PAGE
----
And that’s the way it was

Forty years ago, I was a twelve-year-old boy whose voice had yet to change living in Endwell, New York. Like most Americans I was glued to my TV set because what appeared to be the most monumental event in the history of mankind was underway: man was about to land and walk on the moon! 1969 was a crazy time. It made no sense that such an epic achievement was taking place amongst the chaos of The Vietnam War (which was going badly), assassinations and great civil unrest. Fortunately, absconded in our upstate New York suburb we were largely insulated from these events. We could however gaze into the night sky, look at the moon and marvel that our species was about to land and put a foot on the lunar surface.

On July 20th, 1969, the day astronauts Neil Armstrong and Buzz Aldrin landed on the moon, the network coverage was nonstop. All the networks had continuous coverage but like most Americans we were tuned into our CBS affiliate. Why? Because the moon landing was being covered by trusted news anchor and space nut Walter Cronkite. Between many commercials from The International Paper Company (“where good ideas grow on trees”), Uncle Walt and his space buddies (which typically included astronaut Wally Schirra and science fiction writer Arthur C. Clarke) gave us the inside scoop. They were amply assisted by the CBS animation department, which created animations of events that we could not see live, like the landing of Eagle on the moon. (As I recall the simulated landing happened at least thirty seconds before the actual landing.) Americans may have been culturally divided but on July 20th, 1969 we were all watching TV or listening to the radio. It was not just America; it was the entire world. This triumphant event was simply not to be missed.

Yesterday, veteran CBS News anchorman Walter Cronkite finally passed into the great hereafter at the ripe old age of 92. Wally Schirra died in 2007 at the age of 84. Arthur C. Clarke is still among the living at age 90. America’s space program, which reached its zenith on July 20th, 1969 is now nearing its nadir. The space shuttle is about to be retired. A next generation vehicle to take Americans into space is years away, at best. This means that soon for the first time since the 1960s the United States will have no way to put a man into space.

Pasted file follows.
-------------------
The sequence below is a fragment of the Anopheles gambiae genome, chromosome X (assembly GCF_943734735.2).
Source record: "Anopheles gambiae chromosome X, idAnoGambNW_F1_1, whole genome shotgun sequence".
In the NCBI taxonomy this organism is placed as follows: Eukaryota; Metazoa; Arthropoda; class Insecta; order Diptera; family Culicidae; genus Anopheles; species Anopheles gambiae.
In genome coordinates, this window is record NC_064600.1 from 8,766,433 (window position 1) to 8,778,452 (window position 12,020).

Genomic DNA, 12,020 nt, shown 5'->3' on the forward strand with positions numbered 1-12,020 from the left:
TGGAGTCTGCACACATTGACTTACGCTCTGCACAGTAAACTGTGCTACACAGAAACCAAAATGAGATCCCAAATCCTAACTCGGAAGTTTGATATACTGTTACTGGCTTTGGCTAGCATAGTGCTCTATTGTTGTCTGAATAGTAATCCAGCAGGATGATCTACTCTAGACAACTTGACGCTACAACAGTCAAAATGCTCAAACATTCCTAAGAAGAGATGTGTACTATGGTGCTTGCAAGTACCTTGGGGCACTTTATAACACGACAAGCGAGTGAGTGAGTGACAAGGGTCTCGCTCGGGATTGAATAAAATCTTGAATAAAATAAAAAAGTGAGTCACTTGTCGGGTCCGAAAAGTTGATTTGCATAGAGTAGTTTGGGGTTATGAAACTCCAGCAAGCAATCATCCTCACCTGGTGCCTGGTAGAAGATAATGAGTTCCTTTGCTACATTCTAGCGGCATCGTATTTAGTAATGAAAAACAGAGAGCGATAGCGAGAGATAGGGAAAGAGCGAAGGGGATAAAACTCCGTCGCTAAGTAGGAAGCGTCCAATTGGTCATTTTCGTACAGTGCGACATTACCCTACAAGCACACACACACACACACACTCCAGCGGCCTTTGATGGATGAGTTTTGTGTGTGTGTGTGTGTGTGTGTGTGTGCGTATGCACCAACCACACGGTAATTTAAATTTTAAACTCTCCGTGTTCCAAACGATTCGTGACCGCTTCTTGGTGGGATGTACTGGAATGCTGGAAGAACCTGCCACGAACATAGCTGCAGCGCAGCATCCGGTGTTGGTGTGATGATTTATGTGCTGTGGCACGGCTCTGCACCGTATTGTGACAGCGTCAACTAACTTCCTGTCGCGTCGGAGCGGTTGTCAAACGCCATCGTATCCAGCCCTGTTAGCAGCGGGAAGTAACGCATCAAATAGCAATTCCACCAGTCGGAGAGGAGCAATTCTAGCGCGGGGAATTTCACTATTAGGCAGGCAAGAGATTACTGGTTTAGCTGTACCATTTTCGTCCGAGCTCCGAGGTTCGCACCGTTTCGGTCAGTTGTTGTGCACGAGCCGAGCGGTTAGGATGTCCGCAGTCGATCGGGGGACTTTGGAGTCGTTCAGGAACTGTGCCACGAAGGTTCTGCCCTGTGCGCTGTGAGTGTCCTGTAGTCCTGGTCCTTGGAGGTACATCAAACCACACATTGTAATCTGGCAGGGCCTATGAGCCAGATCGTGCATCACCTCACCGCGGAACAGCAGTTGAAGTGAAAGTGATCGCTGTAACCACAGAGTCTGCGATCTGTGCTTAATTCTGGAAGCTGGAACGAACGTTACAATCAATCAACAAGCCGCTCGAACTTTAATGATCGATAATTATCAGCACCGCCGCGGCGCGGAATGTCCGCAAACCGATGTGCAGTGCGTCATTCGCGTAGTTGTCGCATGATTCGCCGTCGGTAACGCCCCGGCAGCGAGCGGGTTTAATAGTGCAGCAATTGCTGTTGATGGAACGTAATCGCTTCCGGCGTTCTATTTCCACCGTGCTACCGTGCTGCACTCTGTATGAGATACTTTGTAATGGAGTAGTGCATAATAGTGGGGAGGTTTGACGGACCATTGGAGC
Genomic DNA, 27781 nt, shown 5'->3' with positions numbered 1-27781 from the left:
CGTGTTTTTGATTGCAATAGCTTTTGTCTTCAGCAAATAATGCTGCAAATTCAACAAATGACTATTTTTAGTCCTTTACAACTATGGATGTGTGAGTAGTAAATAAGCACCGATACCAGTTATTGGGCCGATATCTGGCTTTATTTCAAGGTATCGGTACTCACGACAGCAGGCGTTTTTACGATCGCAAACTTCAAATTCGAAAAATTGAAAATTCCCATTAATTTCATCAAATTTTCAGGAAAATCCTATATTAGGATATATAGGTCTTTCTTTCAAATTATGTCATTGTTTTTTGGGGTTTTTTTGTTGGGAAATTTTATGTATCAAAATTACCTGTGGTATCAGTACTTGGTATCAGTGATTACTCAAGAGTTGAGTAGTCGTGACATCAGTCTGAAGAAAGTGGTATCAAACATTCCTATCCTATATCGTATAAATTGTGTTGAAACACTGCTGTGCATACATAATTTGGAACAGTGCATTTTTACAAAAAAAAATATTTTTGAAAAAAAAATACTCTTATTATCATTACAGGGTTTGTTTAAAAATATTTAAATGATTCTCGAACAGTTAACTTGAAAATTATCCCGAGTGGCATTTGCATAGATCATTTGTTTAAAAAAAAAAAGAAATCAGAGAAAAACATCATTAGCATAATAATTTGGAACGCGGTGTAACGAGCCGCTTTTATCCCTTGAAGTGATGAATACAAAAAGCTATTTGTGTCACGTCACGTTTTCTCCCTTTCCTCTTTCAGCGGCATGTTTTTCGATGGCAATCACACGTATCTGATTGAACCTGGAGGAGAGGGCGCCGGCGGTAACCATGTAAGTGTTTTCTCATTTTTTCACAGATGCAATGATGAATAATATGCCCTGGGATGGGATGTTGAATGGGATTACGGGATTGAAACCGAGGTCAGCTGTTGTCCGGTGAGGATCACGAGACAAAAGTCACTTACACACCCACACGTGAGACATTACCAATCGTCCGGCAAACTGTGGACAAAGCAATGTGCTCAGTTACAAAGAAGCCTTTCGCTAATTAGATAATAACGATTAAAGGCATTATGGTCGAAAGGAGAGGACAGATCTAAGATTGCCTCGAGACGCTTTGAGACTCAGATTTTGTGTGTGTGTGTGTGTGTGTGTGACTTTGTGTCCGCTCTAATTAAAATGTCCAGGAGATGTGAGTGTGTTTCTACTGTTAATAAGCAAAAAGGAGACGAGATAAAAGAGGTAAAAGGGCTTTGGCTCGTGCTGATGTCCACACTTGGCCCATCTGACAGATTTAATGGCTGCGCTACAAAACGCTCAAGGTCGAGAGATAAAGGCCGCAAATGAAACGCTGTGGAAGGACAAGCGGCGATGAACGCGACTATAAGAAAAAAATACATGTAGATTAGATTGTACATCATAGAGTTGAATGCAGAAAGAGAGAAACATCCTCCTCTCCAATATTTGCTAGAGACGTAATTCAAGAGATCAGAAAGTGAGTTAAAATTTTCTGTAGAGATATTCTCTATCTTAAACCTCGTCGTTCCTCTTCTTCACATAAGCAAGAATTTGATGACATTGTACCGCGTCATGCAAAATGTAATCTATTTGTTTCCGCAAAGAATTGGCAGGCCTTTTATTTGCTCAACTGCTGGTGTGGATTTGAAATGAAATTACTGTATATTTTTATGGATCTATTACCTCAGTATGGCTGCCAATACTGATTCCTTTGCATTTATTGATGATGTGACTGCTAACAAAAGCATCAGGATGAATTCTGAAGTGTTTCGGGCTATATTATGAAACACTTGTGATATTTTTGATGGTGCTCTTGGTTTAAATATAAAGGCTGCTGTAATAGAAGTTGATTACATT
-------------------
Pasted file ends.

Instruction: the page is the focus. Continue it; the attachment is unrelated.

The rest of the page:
In many ways, July 20th, 1969 will probably be seen as the United States of America’s greatest moment. Since then America has felt like an empire in decline. In 1969, the universe seemed within our grasp. If we could put a man on the moon, we said, why not a man on Mars? Astronaut Buzz Aldrin, in a recent Washington Post op-ed, called for putting men on Mars by 2031. In reality, we could put a man on Mars by 2020 if we summoned our collective will. It would actually not be that large an engineering enterprise, at least compared with putting a man on the moon. In ten years, we went from Alan Shepard’s suborbital spaceflight in a Mercury capsule to putting a man on the moon. During the 1960s, we discovered that as a nation we could focus on what seemed like this crazy national goal and within a decade actually achieve it. In 2009, we struggle to even summon the will to limit our nation’s greenhouse gases.

What the hell happened? Part of the problem was that after the moon landing there seemed to be no satisfactory encore. Subsequent landings seemed anticlimactic, even though the later landings were far more interesting. By December 19, 1972 with the end of the Apollo 17 mission, our interest in exploring the moon largely ended. NASA tried to reinvent itself as a more practical agency. It reused surplus Apollo hardware and sent Skylab into earth orbit. The Skylab launch was the last time a Saturn V would rocket into space and I was five miles away to witness it. NASA then created the space shuttle as a next generation reusable space vehicle. Unfortunately, the space shuttle proved to be a great idea in theory, but not so much in practice. It was complex, hard to maintain and magnitudes more expensive than anticipated. At one point NASA was saying they could get cargo into orbit on the shuttle for $200 a pound. Each shuttle flight now costs in the magnitude of hundreds of millions of dollars.

Today, marginal crowds of tourists will show up for a shuttle launch. By becoming commonplace, shuttle launches have lost their fascination. In fact, our manned space program today is a product of 1970s engineering. The people who inspired us to marvel in the space program, like Walter Cronkite and Wally Schirra, are largely dead or retired. With so many pressing needs and our government vastly overextended, there appears to be little will to reinvigorate our manned spaceflight program.